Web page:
This past week has been just plain awful for obvious reasons. This morning the first thing I heard when I woke up was that Anthony Bourdain had committed suicide at the age of 61. Upon learning this, as a fan and admirer of his, I was absolutely devastated, speechless, but also as much as I had this term, “triggered.” He was truly one of a kind as a storyteller and an ally of people of color and oppressed individuals. I was well aware that he had suffered from depression and substance abuse for much of his life but never expected that something like would happen. The burden of living with mental health, or more specifically anxiety and depression is something that I too know all too well. Right now I am writing this with tears in my eyes.

For as long as I can remember, I’ve always felt isolated from the rest of my peers. Throughout much of my childhood and adolescence I was subjected to bullying and for the past year, I’ve been living with depression. Although some days are better than others, when things get bad it feels like I’ve hit rock bottom. The years of bullying I endured have left me with extreme trust issues and as a result, I have very few friends. For me, the hardest part about depression is the loneliness and lack of common understanding or a reliable support system. My own mother constantly belittles me and dismisses my negative feelings as me being “selfish” and “just sad,” and also constantly feels the need to compare me to others despite knowing how much this harms my already poor self-esteem.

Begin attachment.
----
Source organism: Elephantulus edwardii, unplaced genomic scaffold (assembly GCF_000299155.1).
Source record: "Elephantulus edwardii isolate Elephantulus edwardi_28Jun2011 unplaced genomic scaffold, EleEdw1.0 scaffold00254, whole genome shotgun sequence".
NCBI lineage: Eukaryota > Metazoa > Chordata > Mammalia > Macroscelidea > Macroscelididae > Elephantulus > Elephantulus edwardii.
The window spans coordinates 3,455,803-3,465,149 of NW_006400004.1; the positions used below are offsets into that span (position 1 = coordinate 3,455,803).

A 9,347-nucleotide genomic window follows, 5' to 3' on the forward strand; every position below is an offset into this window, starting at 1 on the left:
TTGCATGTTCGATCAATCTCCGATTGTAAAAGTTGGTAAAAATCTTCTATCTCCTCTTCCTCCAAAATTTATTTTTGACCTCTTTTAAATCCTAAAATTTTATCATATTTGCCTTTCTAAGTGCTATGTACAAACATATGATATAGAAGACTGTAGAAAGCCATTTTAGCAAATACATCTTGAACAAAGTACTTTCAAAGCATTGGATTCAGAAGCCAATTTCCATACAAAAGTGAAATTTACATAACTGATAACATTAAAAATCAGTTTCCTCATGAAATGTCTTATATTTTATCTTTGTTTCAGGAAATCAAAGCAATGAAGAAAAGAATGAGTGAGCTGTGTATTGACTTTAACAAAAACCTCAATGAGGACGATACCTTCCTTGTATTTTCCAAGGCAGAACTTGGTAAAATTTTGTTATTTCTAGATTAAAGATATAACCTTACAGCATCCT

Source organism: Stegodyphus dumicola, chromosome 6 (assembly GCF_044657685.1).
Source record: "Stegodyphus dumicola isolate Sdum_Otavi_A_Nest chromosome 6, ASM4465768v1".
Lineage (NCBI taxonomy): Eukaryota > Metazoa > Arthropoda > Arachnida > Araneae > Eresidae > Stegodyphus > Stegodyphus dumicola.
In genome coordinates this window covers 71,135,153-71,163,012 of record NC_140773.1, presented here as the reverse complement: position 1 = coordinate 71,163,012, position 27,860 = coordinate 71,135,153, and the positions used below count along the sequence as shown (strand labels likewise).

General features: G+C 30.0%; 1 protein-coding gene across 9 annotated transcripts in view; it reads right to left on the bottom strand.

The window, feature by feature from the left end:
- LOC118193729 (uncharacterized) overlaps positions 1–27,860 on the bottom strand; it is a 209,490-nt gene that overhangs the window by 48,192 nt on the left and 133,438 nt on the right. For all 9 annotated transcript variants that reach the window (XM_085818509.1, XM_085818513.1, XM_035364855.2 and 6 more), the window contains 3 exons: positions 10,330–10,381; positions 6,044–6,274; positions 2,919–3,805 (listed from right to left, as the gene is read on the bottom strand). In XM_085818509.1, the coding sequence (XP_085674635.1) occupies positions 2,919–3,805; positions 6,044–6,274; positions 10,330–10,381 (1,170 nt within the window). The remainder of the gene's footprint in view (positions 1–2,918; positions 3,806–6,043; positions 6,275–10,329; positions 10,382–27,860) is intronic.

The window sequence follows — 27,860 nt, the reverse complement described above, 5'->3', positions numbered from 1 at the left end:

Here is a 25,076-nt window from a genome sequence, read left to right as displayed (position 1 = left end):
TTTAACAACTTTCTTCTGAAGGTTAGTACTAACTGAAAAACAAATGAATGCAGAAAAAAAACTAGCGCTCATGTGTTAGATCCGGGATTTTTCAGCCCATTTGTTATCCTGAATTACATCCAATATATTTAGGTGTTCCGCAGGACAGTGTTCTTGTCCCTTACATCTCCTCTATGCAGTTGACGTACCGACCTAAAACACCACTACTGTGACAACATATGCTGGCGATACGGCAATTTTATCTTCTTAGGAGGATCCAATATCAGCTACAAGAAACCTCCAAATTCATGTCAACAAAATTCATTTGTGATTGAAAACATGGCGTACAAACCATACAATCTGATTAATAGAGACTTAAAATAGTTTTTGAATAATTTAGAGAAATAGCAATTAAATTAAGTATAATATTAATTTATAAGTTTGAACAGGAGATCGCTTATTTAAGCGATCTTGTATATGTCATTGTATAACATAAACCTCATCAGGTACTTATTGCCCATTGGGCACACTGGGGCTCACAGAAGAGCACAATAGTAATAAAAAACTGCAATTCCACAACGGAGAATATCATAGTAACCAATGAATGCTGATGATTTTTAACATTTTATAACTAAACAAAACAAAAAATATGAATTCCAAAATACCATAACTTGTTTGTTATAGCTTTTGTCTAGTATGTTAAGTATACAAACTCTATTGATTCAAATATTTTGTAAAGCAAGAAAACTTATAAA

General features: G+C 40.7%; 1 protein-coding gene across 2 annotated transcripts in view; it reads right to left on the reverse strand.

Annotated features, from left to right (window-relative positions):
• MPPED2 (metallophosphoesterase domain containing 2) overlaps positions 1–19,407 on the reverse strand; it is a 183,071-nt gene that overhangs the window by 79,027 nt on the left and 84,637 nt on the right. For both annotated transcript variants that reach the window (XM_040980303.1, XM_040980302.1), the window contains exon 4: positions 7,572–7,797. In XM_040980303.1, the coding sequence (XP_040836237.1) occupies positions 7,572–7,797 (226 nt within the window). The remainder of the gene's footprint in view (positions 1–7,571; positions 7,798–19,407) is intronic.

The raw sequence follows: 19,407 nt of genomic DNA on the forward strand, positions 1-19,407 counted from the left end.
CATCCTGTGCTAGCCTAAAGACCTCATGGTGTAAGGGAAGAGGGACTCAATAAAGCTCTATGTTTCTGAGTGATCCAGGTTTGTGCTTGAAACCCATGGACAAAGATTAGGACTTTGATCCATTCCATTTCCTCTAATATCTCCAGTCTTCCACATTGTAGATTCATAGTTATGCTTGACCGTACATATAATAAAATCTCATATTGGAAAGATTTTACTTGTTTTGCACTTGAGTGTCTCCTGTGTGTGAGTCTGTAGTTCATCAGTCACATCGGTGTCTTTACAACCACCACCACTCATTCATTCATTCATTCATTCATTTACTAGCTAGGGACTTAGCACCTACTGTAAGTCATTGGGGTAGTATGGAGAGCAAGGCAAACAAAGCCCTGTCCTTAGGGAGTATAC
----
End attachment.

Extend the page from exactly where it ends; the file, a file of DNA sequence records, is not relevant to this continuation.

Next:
Long story short, if you know someone who is struggling the most helpful thing to do rather than referring them to a random hotline or insisting that they “go to therapy,” is to offer a listening ear or friendship. This truly goes a long way and could even save their life. Life is too short and the world we live in is a very cruel, judgemental place. Now more than ever it is so important to be kind. As this past week has shown us, often not even money and fame can provide happiness.